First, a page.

In the past, young people with behavioral, emotional and substance-abuse issues have been placed by school districts or local courts in alternative schools and community-based programs. But school districts in Pennsylvania, like those in many areas of the U.S. and other countries as well, have been under pressure lately to work with troubled students within their schools instead of sending them away.
Budget cuts and political mandates are driving this change in institutional policy, leading an increasing number of school administrators to seek services that give them the capacity to deal onsite with disruptive behavior, drug use and emotional issues. Responding to this need, CSF Buxmont is offering the Restorative Services program. The program complements and promotes the same restorative philosophy as the IIRP’s SaferSanerSchools program (www.safersanerschools.org), which is bringing whole-school change to schools throughout the U.S. and the world.
The key to the success of these services is the use of restorative practices. Restorative practices creates positive classroom culture, with the goal of fostering mutual respect and a sense of community schoolwide. As implemented in schools throughout the world, restorative practices has helped dramatically reduce days lost to suspensions, expulsions and out-of-school placements.
The Bethlehem Area School District in Bethlehem, Pennsylvania, USA, engaged CSF Buxmont’s Restorative Services program during spring 2010. Restorative Services facilitator Elizabeth Smull provided expertise in restorative practices for six hours a week in three emotional support classes, two at Liberty High School and one at Freedom High School. At the end of six weeks, Smull could point to encouraging results and positive feedback from the students and three teachers involved.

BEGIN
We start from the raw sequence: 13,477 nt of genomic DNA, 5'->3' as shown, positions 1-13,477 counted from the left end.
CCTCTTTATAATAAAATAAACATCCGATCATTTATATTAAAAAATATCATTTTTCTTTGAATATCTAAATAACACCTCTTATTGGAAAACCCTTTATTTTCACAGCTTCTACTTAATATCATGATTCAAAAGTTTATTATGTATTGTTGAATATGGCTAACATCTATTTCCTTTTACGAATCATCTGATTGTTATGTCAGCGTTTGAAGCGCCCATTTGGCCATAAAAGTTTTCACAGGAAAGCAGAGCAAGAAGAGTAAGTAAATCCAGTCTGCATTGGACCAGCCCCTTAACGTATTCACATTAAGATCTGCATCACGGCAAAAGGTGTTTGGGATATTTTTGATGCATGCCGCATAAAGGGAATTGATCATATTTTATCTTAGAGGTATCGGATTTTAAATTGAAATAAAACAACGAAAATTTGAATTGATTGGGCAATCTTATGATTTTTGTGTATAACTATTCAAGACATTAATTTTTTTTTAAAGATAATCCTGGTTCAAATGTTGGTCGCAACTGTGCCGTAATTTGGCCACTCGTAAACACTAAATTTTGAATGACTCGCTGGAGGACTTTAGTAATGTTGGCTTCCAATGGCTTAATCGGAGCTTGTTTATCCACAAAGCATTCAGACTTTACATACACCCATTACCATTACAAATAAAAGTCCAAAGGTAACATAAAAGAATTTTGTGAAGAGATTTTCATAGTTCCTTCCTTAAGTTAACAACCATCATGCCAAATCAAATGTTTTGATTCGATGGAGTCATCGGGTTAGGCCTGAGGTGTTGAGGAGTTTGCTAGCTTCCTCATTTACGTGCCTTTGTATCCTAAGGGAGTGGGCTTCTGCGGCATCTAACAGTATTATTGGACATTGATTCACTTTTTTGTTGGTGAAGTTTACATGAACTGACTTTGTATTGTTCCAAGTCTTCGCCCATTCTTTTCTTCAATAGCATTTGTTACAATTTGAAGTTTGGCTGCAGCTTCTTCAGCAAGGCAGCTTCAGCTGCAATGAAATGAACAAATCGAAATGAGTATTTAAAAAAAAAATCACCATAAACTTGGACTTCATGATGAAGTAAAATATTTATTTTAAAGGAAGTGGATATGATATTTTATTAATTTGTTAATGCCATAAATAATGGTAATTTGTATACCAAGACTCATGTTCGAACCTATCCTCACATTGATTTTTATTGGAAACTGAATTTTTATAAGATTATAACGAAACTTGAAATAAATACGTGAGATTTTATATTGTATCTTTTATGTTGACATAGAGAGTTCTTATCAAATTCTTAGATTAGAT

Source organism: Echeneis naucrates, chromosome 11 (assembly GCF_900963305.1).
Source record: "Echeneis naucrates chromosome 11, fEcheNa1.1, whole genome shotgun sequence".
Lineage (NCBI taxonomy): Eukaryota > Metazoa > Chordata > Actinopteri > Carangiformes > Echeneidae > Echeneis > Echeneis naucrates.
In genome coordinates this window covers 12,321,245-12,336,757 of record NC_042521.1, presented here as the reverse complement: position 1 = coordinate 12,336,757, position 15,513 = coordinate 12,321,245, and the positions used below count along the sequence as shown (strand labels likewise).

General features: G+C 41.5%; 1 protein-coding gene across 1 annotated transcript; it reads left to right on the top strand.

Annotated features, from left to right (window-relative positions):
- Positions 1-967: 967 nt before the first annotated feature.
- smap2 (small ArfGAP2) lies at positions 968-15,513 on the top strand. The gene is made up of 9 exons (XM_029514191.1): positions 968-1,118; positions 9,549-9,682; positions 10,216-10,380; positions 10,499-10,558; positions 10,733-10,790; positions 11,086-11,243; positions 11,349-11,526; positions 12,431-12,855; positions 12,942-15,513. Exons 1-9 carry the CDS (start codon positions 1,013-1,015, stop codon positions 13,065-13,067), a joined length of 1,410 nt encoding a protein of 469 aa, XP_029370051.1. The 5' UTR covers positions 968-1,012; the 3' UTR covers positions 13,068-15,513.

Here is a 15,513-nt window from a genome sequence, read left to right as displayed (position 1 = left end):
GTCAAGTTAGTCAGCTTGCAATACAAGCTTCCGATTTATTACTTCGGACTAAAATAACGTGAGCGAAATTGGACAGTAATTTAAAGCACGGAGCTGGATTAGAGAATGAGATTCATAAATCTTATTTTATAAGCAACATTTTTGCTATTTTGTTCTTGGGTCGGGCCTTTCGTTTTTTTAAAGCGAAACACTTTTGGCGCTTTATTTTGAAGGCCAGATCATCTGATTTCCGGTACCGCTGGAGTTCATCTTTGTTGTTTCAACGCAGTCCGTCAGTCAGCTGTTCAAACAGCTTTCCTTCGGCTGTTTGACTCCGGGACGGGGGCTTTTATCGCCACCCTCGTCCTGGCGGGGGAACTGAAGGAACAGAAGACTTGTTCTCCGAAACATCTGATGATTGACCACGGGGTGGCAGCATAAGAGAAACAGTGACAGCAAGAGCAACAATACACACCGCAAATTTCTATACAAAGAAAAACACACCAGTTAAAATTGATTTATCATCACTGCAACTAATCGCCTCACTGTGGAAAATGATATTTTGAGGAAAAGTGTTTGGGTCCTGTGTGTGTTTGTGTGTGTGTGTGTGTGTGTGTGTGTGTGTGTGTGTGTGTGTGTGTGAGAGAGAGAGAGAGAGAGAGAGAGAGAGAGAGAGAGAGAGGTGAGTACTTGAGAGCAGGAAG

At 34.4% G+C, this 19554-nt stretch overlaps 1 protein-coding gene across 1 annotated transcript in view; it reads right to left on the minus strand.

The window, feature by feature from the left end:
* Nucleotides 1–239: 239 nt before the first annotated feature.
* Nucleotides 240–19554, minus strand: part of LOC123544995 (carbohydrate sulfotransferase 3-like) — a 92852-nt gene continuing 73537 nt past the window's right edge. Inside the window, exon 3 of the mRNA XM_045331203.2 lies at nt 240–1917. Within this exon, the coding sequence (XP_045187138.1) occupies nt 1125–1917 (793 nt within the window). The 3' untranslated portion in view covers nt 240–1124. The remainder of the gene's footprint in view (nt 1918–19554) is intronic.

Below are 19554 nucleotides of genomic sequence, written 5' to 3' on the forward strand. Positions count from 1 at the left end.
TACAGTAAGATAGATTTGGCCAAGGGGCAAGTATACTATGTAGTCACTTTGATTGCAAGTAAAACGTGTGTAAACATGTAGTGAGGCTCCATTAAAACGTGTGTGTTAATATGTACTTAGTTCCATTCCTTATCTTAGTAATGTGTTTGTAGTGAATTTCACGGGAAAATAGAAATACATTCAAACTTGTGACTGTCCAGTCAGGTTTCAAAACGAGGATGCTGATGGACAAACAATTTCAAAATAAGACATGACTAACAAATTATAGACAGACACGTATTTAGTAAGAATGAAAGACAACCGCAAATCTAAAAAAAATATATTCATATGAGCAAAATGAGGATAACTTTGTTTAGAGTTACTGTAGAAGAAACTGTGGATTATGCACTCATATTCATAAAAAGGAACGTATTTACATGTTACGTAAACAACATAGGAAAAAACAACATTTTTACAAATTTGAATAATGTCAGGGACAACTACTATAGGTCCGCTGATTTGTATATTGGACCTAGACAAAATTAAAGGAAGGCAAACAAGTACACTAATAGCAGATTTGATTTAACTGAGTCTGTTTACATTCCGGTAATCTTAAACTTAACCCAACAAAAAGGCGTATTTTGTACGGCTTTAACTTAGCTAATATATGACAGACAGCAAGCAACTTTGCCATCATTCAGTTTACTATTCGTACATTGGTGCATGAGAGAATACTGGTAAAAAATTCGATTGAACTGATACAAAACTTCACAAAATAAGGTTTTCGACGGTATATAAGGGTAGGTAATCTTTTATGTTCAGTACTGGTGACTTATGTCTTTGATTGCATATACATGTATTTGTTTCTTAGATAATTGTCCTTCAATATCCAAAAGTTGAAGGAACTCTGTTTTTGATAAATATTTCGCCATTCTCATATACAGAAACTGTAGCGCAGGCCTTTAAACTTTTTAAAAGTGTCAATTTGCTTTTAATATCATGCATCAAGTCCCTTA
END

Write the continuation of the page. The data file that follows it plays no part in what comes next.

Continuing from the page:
“The whole experience was really fantastic,” said Jennifer Curti, a science teacher at Freedom High School. “Using restorative practices, and circles especially, gave us a structure and forum for discussions in my class. We engaged in some really heartfelt conversations during this time. I found myself sharing things about myself with my students, and that established a new level of trust and cooperation between us. They felt respected and empowered,” added Curti. “My classroom dynamic changed for the better and provided more time for teaching.”
To begin, Smull asked each of the teachers what they considered the major issues and objectives for their classes. “All three teachers seemed to have the same goals in mind,” said Smull. All felt being more productive during class time and creating a more respectful environment were top priorities.